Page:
Champagne is a region with a well defined and often strictly adhered-to identity. Its brand is luxury, built on the backs of large negociant houses making large amounts of very consistent sparkling wine in a region that is one of the world’s most challenging areas to grow ripe grapes. Champagne is famous for cold fronts, hail, and rain, causing mildew, rot, and many other vine diseases which are the enemy of the grape grower. Because of this most Champagne has historically been a blended wine - multi-varietal, multi-vintage, multi-vineyard - in order to achieve a reliable product year in and year out. While the obvious successes of these tactics may prove them a triumph to many, others yet criticize these practices for homogenizing a region of rich potential.
Other ways that local producers have mitigated the effects of a challenging climate have also come under fire. Fighting diseases via chemical intervention and covering up a lack of ripeness with an over-reliance on dosage (a common practice in Champagne of adding sugar to an otherwise finished wine to achieve balance) have been some of the common tricks that big Champagne houses use to achieve consistency. A little bit of warmth goes a long way in grape growing, and perhaps this is why the southernmost parts of the appellation have been ahead of the curve when it comes to some recent shifts in the region’s paradigm.
The effects of global warming have undoubtedly caused trouble across the winemaking world, but they have also potentially made more natural practices and a sense-of-place approach increasingly feasible options in Champagne. With temperatures having risen more than a full degree Celsius in the last 30 years in the region, harvest times have shifted dramatically, ripening has been less of a hassle, and many growers are needing less and less intervention. One such example can be seen in the growing popularity of non-dosage wines across the appellation, as growers find they can achieve enough ripeness to render the use of additional sugar obsolete.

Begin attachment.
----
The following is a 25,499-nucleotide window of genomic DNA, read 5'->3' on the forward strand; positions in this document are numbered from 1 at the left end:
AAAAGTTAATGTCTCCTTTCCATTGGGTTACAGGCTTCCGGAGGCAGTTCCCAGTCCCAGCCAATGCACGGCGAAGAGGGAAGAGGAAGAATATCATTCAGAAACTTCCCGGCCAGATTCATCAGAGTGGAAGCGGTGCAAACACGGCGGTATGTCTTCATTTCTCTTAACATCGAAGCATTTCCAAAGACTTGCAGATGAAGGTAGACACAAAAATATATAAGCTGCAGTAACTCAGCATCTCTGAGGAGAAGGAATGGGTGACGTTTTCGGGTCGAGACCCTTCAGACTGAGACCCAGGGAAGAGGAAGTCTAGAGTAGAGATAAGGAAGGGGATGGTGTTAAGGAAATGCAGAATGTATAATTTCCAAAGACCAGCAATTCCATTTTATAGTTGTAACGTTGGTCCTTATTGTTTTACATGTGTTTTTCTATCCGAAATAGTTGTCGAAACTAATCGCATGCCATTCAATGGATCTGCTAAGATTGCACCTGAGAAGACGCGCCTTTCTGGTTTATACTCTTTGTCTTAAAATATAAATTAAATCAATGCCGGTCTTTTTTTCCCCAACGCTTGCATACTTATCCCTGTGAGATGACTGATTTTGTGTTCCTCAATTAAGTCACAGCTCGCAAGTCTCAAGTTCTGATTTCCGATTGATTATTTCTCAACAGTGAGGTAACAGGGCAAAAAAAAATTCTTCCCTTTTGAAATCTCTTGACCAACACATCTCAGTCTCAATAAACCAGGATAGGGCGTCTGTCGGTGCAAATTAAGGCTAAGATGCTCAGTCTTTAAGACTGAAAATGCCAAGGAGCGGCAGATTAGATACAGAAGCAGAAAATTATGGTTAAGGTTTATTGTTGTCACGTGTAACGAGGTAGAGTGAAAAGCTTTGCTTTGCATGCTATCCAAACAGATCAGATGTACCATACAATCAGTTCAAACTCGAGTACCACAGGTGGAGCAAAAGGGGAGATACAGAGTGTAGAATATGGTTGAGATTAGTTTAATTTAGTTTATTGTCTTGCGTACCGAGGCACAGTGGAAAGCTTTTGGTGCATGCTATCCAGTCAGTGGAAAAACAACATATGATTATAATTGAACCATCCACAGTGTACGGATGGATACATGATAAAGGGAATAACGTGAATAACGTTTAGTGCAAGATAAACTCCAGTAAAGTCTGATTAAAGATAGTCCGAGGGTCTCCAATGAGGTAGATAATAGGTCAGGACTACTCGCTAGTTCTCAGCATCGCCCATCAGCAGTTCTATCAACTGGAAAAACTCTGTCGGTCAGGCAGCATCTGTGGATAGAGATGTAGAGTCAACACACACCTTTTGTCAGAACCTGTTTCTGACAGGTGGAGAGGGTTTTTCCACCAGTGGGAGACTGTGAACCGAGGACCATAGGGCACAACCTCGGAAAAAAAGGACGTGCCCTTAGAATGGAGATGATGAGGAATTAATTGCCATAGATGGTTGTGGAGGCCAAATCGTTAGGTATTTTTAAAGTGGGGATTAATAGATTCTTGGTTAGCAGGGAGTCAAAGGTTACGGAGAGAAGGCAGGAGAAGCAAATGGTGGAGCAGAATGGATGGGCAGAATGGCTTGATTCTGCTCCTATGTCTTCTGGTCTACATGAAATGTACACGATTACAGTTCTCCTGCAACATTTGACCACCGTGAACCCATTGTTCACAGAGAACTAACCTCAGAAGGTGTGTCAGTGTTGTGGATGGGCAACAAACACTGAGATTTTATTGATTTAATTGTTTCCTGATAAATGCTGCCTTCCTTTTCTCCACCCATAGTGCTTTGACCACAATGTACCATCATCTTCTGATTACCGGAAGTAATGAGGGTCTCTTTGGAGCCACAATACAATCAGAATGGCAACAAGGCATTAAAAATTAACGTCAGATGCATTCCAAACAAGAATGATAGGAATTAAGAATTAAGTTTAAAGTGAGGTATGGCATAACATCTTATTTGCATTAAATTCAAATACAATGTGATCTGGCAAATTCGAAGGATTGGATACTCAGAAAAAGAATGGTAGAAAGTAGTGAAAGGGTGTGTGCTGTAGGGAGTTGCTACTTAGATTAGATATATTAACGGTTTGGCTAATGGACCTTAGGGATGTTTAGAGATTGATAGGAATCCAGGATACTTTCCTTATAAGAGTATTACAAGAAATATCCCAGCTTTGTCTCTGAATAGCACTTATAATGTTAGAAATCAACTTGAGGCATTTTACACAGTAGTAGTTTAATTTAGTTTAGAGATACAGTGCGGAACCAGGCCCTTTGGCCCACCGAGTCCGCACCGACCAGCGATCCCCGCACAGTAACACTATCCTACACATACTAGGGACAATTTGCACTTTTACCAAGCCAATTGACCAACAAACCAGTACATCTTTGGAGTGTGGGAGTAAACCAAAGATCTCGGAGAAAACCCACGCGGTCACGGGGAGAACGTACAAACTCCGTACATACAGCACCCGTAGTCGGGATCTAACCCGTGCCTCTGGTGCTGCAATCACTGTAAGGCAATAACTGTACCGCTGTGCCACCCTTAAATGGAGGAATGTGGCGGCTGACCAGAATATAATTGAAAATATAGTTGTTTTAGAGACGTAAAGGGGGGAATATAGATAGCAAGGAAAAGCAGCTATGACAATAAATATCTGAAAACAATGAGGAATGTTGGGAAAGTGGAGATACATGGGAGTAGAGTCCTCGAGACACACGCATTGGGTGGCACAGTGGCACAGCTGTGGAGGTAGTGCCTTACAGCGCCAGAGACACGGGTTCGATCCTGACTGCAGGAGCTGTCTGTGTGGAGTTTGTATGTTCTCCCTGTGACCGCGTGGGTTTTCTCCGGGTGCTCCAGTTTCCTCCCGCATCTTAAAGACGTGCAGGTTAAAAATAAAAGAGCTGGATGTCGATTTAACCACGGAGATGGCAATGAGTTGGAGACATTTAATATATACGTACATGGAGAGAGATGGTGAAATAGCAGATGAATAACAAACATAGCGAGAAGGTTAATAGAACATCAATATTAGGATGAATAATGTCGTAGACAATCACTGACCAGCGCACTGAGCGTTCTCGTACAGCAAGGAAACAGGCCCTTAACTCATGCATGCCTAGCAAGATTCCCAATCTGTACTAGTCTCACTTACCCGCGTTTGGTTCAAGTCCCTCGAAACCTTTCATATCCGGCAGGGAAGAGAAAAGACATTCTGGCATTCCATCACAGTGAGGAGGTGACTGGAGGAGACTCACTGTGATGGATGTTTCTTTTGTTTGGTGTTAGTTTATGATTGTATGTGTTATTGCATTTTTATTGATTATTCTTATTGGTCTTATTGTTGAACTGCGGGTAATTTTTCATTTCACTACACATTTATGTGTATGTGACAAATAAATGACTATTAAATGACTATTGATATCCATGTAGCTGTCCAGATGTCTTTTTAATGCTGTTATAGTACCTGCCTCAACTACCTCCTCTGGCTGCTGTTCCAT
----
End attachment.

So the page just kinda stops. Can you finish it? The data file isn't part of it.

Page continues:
Over the past few decades importers like Terry Thiese have championed small-production, more naturally focused, grower Champagne producers and put the spotlight on the value of variety - making room on the market for sparkling wines of place. And though top names still score top marks in sales, the big houses are taking notice of this shift, with even the famous Louis Roederer estate undertaking a conversion to biodynamic practices starting in the year 2000, and offering their first nondosage cuvee in 2006. These practices were already commonplace in Champagne’s less fashionable extreme south, an area where we find a dense concentration of producers whose focus on terroir and sustainability is not a response to market trends, but rather baked into their very ethos.
The Cote des Bars, residing in the Aube department, is closer to Burgundy than it is to Reims, enjoys similarly mild(er) weather, and showcases veins of Kimmeridgian soils - the same soils that contribute to Chablis’ distinctive minerality. These climatic conditions may make organic and biodynamic practices more accessible than they have been in the northern reaches of Champagne, with less hazardous weather and a historically longer ripening season. For generations, grapes from the Aube have fleshed out the blends for negociant houses situated further north, adding fruit and depth but rarely being afforded a seat at the table on their own individual merits.